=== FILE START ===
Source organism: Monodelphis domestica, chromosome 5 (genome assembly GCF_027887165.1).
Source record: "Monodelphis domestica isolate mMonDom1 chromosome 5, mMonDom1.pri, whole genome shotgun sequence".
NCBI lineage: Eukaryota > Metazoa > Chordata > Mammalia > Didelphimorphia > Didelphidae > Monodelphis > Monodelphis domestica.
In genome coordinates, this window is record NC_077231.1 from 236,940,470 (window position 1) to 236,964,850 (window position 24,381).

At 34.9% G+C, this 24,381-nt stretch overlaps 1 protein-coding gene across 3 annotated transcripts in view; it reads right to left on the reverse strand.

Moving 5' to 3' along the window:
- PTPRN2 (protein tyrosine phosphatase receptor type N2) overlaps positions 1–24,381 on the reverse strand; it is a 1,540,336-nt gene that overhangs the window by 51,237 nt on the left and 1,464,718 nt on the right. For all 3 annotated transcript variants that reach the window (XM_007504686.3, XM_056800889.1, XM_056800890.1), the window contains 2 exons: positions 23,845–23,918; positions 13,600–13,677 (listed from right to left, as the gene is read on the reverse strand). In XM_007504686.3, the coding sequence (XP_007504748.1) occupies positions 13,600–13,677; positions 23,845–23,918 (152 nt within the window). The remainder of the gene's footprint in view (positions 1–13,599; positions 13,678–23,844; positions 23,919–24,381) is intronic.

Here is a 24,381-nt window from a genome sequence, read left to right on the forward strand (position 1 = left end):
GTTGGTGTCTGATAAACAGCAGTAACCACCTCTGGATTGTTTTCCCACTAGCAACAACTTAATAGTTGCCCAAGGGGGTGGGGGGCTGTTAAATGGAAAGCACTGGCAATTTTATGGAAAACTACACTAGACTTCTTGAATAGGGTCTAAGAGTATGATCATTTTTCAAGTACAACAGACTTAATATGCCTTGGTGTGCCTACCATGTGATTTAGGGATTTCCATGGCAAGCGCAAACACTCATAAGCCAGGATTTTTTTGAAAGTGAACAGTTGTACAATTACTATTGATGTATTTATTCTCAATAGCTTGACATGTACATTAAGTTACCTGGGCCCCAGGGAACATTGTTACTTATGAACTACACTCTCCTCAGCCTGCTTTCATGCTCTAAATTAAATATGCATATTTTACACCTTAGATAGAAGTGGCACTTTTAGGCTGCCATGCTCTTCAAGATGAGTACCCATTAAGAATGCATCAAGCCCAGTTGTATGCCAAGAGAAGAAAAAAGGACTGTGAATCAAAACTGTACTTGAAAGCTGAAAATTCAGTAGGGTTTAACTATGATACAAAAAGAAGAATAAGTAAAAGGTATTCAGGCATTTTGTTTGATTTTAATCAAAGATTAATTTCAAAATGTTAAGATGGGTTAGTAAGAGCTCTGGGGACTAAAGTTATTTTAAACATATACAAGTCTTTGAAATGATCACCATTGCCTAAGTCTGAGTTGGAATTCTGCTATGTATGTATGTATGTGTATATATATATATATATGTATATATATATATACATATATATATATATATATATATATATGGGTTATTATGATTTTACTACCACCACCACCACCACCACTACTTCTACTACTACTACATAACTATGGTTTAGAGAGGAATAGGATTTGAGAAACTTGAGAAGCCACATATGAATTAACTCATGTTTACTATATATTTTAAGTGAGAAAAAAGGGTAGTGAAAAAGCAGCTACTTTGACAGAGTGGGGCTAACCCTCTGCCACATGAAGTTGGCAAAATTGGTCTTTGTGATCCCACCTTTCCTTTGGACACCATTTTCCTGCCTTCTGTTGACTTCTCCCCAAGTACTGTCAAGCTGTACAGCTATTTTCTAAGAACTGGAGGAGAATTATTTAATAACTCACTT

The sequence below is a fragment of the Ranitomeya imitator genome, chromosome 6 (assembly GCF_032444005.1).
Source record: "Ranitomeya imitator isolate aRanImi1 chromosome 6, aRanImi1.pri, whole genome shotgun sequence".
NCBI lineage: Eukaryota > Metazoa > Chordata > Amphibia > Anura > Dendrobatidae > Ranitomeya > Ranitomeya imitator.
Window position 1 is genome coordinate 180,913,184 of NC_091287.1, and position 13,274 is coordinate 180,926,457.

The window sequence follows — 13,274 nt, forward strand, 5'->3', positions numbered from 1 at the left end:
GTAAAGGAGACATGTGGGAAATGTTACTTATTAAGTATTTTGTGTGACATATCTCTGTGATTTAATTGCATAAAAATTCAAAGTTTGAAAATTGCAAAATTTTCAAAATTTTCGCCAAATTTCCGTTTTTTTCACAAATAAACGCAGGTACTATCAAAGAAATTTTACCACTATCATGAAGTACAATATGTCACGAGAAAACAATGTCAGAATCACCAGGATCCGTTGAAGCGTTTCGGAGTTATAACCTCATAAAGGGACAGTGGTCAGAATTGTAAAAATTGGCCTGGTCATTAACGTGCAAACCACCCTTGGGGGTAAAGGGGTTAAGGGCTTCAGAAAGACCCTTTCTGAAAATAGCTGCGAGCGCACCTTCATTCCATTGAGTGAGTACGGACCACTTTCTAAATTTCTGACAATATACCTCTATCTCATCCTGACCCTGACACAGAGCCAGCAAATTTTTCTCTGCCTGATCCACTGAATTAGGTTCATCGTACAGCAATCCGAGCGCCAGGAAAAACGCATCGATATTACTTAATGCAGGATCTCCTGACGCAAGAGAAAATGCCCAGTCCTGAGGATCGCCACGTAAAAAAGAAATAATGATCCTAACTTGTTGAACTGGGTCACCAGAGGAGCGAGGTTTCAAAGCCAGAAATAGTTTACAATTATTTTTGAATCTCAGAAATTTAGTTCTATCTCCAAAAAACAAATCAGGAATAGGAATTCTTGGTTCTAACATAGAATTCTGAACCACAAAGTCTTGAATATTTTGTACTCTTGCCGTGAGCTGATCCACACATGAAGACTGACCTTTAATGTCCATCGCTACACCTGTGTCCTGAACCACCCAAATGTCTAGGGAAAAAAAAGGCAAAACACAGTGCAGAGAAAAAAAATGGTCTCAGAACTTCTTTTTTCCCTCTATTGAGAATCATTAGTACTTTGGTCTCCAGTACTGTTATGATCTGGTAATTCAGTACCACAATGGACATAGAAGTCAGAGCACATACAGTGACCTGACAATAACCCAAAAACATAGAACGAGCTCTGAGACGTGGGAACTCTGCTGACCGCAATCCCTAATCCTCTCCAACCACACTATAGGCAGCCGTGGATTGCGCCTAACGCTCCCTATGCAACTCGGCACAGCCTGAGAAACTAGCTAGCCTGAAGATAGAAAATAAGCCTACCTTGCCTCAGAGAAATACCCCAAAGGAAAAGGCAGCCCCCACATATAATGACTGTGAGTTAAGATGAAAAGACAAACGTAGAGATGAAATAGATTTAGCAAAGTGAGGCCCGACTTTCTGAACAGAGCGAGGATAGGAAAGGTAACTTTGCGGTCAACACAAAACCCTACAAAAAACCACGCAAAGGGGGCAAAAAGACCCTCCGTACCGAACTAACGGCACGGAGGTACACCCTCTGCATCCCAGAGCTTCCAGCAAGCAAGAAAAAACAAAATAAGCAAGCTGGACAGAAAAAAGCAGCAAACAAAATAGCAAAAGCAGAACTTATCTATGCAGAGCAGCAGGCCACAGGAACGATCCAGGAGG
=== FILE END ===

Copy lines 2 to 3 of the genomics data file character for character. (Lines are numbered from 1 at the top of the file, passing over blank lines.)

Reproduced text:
Source record: "Monodelphis domestica isolate mMonDom1 chromosome 5, mMonDom1.pri, whole genome shotgun sequence".
NCBI lineage: Eukaryota > Metazoa > Chordata > Mammalia > Didelphimorphia > Didelphidae > Monodelphis > Monodelphis domestica.